Through circadian fasting you are not only aligning with the rhythms of the sun, but also your body’s own natural rhythms which are also guided by sunlight. Our internal 24-hour circadian clock determines the timing of a variety of our body's functions, including when we sleep, when we are hungry and when certain hormones are released.
Based on our circadian rhythm, our bodies are not designed to effectively digest and absorb nutrients later in the day after the sun is down. This is meant to be our body’s time to rest and repair. So when we eat after sun down, our body does not handle it as well as it would during the day. We can eat the exact same meal during the day when the sun is up and in the evening after the sun is down, and it can produce a completely different response in our body. The meal after sundown will lead to higher blood sugar spikes which can negatively impact your energy levels, mood, metabolism and your sleep.
If you are intrigued by how your body will respond to eating in a way that is more align with your body’s internal clock, use these guidelines can help support your journey:
Try to eat within the first 1 hour after sunrise.
Try to eat before sunset. It is best if your last meal of the day is at least 2 hours, ideally 3 to 4 hours, before bed to allow for proper digestion and reduce the impact of that meal on your sleep.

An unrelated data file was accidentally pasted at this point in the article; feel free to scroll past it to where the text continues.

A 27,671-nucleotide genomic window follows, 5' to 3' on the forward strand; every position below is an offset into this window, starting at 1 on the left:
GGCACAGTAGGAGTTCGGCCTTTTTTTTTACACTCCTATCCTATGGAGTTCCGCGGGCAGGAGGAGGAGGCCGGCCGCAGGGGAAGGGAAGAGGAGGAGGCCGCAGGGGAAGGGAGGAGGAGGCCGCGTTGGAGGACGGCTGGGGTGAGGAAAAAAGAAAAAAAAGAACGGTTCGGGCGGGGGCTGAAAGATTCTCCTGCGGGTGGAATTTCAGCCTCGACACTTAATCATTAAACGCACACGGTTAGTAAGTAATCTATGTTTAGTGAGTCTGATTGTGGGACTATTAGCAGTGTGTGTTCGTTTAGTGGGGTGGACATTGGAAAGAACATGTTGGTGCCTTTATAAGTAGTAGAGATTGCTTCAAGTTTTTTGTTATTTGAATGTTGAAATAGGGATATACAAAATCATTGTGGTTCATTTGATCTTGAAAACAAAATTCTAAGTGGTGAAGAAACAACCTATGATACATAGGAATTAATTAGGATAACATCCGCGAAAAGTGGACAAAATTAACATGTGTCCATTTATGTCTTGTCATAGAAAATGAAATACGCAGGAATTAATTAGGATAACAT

When you first start, do not go beyond a 12 hour fast. Regardless of what time of year you start circadian fasting, do not start out with more than a 12 hour fasting window if you have not been eating this way previously, as it might be too much of change for your body to handle. Start with a 12 hour fasting window, then adjust your window by 30 minutes each week, as needed.
Adjust your eating windows every season as daylight changes. Your eating window does not need to change day-by-day as daylight changes, but adapt your schedule every month or so.
Be flexible with yourself. You should use sunlight as a rough guideline, if it doesn’t fit your schedule everyday that is okay.
Avoid day long or multiple day fasts. Extended fasts will likely be too much for your body to handle in your current state.
Listen to how your body responds. If you try circadian fasting and you find it makes you feel tired, cranky or some other undesirable way, it might not be for you, at least not for now. Additionally, if you have a history of disordered eating and you find having guidelines around eating is reverting you to your previous ways of disorder thoughts or behaviours, you should stop following the guidelines immediately.
Just like any other lifestyle change, start slow, give yourself some grace and listen to how your body responds to the change. If you give circadian fasting a try, let me know how you find it, how your body responds to it and any challenges you have experienced.
Want to learn more?
Check out this blog on how to know when your blood sugar is out of balance.
Check out this blog on how to better manage your blood sugar levels.
Check out this blog on how to reset your sleep schedule using a circadian approach.